• Based on this account, what must we do to be healed from the poisonous effects of sin? (Students responses may vary, but make sure they identify the following principle: If we look to Christ, He will heal us of our sins, pains, and sicknesses. Write this principle on the board.)

To help students understand this principle, discuss the following question:

  • What are some ways we can look to Jesus Christ so that we can be healed of our sins?

Write the following scripture references on the board: John 3:14–15; Alma 33:19–22; Helaman 8:14–15. Explain that these scripture passages help us better understand the account of the brazen serpent in Numbers 21:1–9. Consider inviting students to write these cross-references in their scriptures near these verses.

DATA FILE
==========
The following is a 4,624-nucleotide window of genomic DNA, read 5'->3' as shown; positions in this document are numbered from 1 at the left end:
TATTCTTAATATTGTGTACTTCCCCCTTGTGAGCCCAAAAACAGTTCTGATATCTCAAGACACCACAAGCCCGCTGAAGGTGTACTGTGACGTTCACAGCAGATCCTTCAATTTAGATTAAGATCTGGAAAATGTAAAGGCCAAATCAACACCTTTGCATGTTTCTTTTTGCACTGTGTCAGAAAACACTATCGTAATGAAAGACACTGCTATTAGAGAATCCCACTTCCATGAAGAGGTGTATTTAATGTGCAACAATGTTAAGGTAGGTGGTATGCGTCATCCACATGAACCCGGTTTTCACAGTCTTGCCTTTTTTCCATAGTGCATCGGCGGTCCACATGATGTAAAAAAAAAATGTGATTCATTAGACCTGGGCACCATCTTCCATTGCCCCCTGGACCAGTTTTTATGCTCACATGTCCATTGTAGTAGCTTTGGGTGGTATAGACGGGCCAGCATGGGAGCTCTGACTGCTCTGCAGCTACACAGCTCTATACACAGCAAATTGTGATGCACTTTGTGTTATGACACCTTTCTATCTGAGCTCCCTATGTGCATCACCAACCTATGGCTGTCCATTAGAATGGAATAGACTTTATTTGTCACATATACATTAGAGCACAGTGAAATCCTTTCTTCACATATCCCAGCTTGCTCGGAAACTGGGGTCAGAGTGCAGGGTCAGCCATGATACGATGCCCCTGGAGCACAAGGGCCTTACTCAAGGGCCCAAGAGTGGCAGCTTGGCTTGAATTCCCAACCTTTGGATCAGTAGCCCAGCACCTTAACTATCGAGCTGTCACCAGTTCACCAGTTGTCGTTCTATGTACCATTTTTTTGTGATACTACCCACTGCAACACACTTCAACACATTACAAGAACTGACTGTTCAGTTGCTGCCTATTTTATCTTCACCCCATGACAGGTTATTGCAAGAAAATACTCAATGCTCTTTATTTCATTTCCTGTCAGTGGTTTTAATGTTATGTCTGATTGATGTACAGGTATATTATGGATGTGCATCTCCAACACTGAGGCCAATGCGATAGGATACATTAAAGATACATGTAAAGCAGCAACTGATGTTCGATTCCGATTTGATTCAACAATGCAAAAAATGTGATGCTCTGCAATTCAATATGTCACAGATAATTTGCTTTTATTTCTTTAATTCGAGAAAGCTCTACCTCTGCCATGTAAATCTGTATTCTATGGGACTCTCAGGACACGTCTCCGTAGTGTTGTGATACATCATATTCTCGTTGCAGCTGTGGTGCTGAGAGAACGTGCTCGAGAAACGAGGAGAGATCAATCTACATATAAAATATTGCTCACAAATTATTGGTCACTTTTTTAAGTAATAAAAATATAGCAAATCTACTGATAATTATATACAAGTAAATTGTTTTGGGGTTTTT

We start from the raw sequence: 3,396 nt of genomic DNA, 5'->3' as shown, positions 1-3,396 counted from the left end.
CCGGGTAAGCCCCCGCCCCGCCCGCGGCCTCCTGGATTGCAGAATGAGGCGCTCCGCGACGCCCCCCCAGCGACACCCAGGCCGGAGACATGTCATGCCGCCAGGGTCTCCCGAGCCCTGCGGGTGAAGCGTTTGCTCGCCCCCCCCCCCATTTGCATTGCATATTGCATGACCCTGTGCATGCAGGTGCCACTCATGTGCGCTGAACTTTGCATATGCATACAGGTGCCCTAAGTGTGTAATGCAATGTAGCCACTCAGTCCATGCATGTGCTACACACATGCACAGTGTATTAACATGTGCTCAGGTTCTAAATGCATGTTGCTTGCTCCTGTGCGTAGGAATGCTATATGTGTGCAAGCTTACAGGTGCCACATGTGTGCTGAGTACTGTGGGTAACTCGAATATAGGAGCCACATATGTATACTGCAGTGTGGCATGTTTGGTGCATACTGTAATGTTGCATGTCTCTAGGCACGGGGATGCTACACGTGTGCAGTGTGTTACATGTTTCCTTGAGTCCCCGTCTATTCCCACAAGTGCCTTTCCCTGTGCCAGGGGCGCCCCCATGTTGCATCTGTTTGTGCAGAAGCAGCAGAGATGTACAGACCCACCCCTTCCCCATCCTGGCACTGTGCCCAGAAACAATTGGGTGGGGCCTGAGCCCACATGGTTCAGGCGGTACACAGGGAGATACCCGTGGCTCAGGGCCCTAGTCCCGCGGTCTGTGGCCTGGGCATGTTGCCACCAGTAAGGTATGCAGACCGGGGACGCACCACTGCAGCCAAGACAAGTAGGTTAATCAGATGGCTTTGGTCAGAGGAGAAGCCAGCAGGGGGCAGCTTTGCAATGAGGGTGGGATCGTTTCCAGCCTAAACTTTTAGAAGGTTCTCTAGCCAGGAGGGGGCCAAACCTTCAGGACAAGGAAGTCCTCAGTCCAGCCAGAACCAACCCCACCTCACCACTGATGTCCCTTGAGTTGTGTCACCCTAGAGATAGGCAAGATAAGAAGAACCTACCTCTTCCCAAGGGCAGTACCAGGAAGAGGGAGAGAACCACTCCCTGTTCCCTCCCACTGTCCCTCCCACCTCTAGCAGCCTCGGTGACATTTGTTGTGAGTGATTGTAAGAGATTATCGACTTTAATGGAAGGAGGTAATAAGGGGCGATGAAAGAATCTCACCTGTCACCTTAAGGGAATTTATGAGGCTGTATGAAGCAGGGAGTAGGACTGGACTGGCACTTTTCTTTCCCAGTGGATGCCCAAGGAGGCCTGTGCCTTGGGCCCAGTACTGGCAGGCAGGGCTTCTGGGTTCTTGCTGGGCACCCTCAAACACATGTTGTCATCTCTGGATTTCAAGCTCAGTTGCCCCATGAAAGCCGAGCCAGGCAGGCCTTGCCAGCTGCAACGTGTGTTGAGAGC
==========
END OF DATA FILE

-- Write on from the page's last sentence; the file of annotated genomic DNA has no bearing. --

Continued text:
Divide the class into three groups. Assign each group to read one of the scripture references. Invite them to read their assigned scripture, looking for what it teaches about the account of the brazen serpent. After sufficient time, invite one student from each group to teach what they learned to the class. Then discuss the following questions:

  • Why do you think some people refused to look at the brazen serpent? Why do you think others choose to look?

  • What is required for us to look to the Savior to be healed from the effects of sins, pains, and sicknesses?

Invite a student from each group to share his or her feelings for Jesus Christ’s power to heal us from our sins, pains, and sicknesses.

To help students understand one way we can apply this principle and look to Christ for healing from our sins, pains, and sicknesses, invite them to look again at the picture of Moses and the brass serpent.